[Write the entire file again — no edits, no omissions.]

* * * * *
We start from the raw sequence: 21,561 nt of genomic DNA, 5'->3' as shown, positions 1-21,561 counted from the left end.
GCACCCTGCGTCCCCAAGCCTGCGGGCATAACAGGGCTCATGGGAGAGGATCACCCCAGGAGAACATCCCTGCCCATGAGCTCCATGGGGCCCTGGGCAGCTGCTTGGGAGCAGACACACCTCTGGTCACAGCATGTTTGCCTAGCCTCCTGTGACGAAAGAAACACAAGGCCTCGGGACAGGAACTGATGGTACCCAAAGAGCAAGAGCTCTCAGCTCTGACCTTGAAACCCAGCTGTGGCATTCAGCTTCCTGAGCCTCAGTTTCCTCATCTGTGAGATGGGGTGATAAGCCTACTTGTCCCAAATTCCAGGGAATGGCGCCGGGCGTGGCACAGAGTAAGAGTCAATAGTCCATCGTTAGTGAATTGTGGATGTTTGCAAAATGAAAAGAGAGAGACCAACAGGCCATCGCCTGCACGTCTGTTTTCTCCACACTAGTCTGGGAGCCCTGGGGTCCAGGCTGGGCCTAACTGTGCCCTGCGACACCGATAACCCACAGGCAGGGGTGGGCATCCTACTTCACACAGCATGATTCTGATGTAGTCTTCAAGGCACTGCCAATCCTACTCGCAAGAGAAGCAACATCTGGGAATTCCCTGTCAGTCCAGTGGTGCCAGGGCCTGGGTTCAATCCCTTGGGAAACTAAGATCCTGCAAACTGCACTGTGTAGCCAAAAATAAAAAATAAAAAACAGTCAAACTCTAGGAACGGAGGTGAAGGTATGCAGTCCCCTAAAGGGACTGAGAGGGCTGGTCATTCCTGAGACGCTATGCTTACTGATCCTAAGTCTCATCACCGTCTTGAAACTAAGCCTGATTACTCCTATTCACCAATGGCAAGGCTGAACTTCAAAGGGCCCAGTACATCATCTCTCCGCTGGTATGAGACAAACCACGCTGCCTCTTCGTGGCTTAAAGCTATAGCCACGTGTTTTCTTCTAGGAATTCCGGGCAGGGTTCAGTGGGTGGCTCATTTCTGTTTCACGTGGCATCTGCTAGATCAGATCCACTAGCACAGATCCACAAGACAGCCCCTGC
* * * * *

We start from the raw sequence: 21,561 nt of genomic DNA, 5'->3' as shown, positions 1-21,561 counted from the left end.
GCACCCTGCGTCCCCAAGCCTGCGGGCATAACAGGGCTCATGGGAGAGGATCACCCCAGGAGAACATCCCTGCCCATGAGCTCCATGGGGCCCTGGGCAGCTGCTTGGGAGCAGACACACCTCTGGTCACAGCATGTTTGCCTAGCCTCCTGTGACGAAAGAAACACAAGGCCTCGGGACAGGAACTGATGGTACCCAAAGAGCAAGAGCTCTCAGCTCTGACCTTGAAACCCAGCTGTGGCATTCAGCTTCCTGAGCCTCAGTTTCCTCATCTGTGAGATGGGGTGATAAGCCTACTTGTCCCAAATTCCAGGGAATGGCGCCGGGCGTGGCACAGAGTAAGAGTCAATAGTCCATCGTTAGTGAATTGTGGATGTTTGCAAAATGAAAAGAGAGAGACCAACAGGCCATCGCCTGCACGTCTGTTTTCTCCACACTAGTCTGGGAGCCCTGGGGTCCAGGCTGGGCCTAACTGTGCCCTGCGACACCGATAACCCACAGGCAGGGGTGGGCATCCTACTTCACACAGCATGATTCTGATGTAGTCTTCAAGGCACTGCCAATCCTACTCGCAAGAGAAGCAACATCTGGGAATTCCCTGTCAGTCCAGTGGTGCCAGGGCCTGGGTTCAATCCCTTGGGAAACTAAGATCCTGCAAACTGCACTGTGTAGCCAAAAATAAAAAATAAAAAACAGTCAAACTCTAGGAACGGAGGTGAAGGTATGCAGTCCCCTAAAGGGACTGAGAGGGCTGGTCATTCCTGAGACGCTATGCTTACTGATCCTAAGTCTCATCACCGTCTTGAAACTAAGCCTGATTACTCCTATTCACCAATGGCAAGGCTGAACTTCAAAGGGCCCAGTACATCATCTCTCCGCTGGTATGAGACAAACCACGCTGCCTCTTCGTGGCTTAAAGCTATAGCCACGTGTTTTCTTCTAGGAATTCCGGGCAGGGTTCAGTGGGTGGCTCATTTCTGTTTCACGTGGCATCTGCTAGATCAGATCCACTAGCACAGATCCACAAGACAGCCCCTGC